The research group focuses on promoting a healthy lifestyle among young people (ages 4-24 years) in the Haaglanden region by working together with current and future professionals and the target group to develop, evaluate and implement innovative products and programmes and services that promote physical activity and healthy food choices.
The research groups aims to work to promote a healthy lifestyle among young people ages 4 to 24 years through sustainable behaviour change. This behaviour change is achieved by converting knowledge about movement, diet, behaviour change, technology, interaction design and pedagogy into innovative products and programmes and services that consciously and/or subconsciously inspire children and young people to lead a health lifestyle. These efforts are based on a belief in the power of seduction and implicit learning, alongside persuasion and explicit learning. The innovations are integrally based on the desires, needs and perceptions of the target group and stakeholders. We work in a demand-driven and practice-oriented manner. That is why the research group works together closely with professionals in the field and the degree programmes and answers research questions originating directly from the professional field.
Stephan van Berkel
Yvonne van Giessen
Daniël van Leeuwen
Machteld van Lieshout
Annemarie de Witte
dr. Sanne de Vries
Sanne graduated with a degree in Human Movement Sciences and Epidemiology from the VU University Amsterdam. From 2000 to 2013, she worked as a researcher and project leader at TNO. Sanne earned her PhD from the VU University Amsterdam in 2009 in Social Medicine with a thesis entitled 'Activity-friendly neighbourhoods for children'. Sanne has been involved in more than 75 research projects involving young people, movement and health and has published more than 200 scientific reports. Her primary focus is on the role of the physical environment in movement behaviour, physical education and ‘nudging’, as well as the assessment of physical activity in young people.06 - 46 87 68 52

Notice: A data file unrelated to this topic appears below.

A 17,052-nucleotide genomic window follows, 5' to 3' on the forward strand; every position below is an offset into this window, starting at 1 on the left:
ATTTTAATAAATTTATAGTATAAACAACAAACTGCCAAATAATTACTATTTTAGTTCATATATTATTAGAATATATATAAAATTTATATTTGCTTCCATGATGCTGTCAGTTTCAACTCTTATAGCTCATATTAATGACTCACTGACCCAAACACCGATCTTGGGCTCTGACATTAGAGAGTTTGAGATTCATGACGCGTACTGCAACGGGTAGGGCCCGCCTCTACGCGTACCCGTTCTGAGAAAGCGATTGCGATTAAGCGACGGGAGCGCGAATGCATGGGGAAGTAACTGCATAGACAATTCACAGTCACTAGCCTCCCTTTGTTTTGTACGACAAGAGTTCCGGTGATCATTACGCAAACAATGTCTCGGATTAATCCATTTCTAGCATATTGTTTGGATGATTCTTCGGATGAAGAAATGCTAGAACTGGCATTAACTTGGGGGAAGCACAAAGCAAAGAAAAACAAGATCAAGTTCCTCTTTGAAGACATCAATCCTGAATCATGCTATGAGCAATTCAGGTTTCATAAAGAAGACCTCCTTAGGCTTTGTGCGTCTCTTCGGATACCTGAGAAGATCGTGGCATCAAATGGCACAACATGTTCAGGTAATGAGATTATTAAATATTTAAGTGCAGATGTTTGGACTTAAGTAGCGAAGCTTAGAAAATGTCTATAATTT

Staying active after physiotherapy (BiBoZ Practical Study)
Everyone knows that exercise is healthy and important. Yet it is difficult to get and stay active. For example, care professionals see that despite their efforts, more than half the clients relapse into unhealthy exercise behaviour within a year. That is why Leiden University of Applied Sciences, The Hague University of Applied Sciences and Rotterdam University of Applied Sciences have developed the BiBoZ method. The research is led by THUAS’ Healthy Lifestyle in a Supporting Environment research group.
More and more children in the Netherlands are overweight, don't exercise enough and have poor motor skills. For children to become healthy and fit adults, it is important to encourage them to exercise more. One way to achieve this is to better facilitate outdoor play. Playing outdoors not only has a positive effect on physical and mental health, but also on motor, cognitive and social skills.
MQ Scan: a quick test to measure motor skills in gym class
Children are exercising less and less, resulting in underdeveloped motor skills. Research shows that these children therefore do not have a fair chance of an active, healthy lifestyle. To get a better grip on children's motor skills, it is important to be able to measure them on a large scale. That is why the Healthy Lifestyle in a Stimulating Environment research group has developed a motor skills test together with the VU University Amsterdam: the MQ scan.